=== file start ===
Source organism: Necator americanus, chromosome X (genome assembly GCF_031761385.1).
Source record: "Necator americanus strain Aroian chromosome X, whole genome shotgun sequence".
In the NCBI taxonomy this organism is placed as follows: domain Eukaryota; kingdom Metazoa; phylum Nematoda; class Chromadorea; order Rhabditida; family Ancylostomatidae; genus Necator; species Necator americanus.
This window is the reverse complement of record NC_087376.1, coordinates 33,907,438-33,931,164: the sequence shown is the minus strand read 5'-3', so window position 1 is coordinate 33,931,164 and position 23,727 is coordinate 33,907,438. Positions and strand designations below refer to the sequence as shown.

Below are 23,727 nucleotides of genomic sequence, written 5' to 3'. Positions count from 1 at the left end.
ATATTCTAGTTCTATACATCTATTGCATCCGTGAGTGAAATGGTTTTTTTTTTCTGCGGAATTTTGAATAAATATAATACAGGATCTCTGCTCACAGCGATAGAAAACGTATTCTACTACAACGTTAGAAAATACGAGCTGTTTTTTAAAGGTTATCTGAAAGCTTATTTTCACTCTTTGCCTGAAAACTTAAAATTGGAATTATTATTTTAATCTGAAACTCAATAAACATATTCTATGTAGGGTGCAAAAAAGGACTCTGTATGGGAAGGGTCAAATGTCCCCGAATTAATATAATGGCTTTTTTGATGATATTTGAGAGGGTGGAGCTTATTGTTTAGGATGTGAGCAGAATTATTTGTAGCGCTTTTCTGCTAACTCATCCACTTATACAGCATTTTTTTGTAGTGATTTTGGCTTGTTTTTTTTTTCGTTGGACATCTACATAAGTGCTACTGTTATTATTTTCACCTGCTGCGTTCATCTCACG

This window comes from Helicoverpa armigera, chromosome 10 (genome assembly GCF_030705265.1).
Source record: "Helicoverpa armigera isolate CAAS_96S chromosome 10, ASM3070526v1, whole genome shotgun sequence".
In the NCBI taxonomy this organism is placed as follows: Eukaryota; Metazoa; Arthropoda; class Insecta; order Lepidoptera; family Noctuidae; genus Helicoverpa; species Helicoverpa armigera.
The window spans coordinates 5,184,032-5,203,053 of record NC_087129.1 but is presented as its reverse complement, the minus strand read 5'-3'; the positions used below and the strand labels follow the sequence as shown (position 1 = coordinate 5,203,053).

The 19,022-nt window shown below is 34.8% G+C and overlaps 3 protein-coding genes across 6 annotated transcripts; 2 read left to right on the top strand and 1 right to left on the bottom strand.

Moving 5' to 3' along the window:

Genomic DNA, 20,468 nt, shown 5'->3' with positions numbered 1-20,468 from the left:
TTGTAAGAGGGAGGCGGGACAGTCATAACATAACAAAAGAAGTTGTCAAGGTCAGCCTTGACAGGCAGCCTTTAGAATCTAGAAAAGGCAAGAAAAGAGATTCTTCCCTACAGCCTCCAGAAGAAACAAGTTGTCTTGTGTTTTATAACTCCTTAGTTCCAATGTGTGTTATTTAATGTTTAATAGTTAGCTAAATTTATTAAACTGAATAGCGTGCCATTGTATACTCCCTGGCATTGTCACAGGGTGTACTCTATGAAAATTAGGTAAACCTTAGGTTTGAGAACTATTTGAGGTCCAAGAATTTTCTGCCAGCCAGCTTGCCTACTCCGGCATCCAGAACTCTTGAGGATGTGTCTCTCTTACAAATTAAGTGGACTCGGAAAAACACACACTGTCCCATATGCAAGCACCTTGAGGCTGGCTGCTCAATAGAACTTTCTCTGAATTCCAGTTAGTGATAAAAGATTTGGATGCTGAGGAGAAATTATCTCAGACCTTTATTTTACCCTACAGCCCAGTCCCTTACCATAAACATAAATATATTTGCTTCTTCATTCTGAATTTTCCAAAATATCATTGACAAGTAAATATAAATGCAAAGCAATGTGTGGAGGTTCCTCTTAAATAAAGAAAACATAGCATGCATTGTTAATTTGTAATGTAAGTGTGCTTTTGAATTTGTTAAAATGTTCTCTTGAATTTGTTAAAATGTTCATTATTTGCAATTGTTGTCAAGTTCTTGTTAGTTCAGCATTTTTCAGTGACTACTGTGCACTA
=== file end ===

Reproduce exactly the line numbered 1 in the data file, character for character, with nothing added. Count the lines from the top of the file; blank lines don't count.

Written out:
Source organism: Necator americanus, chromosome X (genome assembly GCF_031761385.1).